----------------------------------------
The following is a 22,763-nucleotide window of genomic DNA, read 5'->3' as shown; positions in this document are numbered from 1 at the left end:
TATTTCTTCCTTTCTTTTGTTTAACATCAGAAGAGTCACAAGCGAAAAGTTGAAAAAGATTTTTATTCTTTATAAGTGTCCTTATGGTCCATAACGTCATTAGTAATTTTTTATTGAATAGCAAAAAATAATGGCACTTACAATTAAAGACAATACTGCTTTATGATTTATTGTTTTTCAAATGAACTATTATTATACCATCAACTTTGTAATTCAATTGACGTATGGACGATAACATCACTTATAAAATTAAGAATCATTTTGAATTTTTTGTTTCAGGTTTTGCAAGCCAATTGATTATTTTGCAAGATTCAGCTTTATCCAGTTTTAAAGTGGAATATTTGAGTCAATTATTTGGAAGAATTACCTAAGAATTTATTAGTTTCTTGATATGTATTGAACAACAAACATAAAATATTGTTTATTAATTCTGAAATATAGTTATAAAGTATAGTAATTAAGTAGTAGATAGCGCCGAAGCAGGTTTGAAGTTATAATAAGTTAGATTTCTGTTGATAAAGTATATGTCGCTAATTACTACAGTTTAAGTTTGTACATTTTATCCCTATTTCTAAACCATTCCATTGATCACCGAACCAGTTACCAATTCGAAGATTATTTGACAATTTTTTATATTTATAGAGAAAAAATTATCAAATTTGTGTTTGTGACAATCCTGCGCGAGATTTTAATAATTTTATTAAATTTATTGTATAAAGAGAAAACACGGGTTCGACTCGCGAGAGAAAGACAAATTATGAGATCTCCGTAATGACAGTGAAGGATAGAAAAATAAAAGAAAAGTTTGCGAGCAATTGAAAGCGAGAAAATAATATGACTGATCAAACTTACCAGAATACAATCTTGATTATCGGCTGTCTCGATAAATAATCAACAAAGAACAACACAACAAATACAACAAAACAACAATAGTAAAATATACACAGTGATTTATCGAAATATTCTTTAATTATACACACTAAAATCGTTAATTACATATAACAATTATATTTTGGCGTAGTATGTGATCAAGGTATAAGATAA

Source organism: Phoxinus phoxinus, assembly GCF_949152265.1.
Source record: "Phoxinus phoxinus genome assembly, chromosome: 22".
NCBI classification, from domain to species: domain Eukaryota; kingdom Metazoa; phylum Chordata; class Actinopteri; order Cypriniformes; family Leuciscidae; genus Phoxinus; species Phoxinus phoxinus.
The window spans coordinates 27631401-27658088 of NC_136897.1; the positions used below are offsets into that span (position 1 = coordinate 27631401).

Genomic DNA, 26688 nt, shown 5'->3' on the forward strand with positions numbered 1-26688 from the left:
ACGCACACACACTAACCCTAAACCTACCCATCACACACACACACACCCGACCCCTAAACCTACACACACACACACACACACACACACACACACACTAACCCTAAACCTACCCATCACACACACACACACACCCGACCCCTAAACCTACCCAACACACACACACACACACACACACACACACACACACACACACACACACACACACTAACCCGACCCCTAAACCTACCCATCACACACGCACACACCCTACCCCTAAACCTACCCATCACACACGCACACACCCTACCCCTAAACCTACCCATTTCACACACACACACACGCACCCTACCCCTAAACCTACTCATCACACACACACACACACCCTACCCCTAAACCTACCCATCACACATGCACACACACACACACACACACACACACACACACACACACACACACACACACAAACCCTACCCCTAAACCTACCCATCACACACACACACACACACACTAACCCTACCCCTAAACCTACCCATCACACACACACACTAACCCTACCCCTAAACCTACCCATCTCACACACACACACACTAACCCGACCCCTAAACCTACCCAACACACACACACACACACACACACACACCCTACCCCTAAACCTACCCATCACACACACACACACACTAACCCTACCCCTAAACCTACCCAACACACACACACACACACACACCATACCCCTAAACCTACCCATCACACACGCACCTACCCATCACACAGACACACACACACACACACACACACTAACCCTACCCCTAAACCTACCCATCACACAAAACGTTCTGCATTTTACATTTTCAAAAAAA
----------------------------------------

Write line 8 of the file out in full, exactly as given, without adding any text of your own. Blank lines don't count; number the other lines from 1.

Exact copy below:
ACGCACACACACTAACCCTAAACCTACCCATCACACACACACACACCCGACCCCTAAACCTACACACACACACACACACACACACACACACACACTAACCCTAAACCTACCCATCACACACACACACACACCCGACCCCTAAACCTACCCAACACACACACACACACACACACACACACACACACACACACACACACACACACACTAACCCGACCCCTAAACCTACCCATCACACACGCACACACCCTACCCCTAAACCTACCCATCACACACGCACACACCCTACCCCTAAACCTACCCATTTCACACACACACACACGCACCCTACCCCTAAACCTACTCATCACACACACACACACACCCTACCCCTAAACCTACCCATCACACATGCACACACACACACACACACACACACACACACACACACACACACACACACACAAACCCTACCCCTAAACCTACCCATCACACACACACACACACACACTAACCCTACCCCTAAACCTACCCATCACACACACACACTAACCCTACCCCTAAACCTACCCATCTCACACACACACACACTAACCCGACCCCTAAACCTACCCAACACACACACACACACACACACACACACCCTACCCCTAAACCTACCCATCACACACACACACACACTAACCCTACCCCTAAACCTACCCAACACACACACACACACACACACCATACCCCTAAACCTACCCATCACACACGCACCTACCCATCACACAGACACACACACACACACACACACACTAACCCTACCCCTAAACCTACCCATCACACAAAACGTTCTGCATTTTACATTTTCAAAAAAA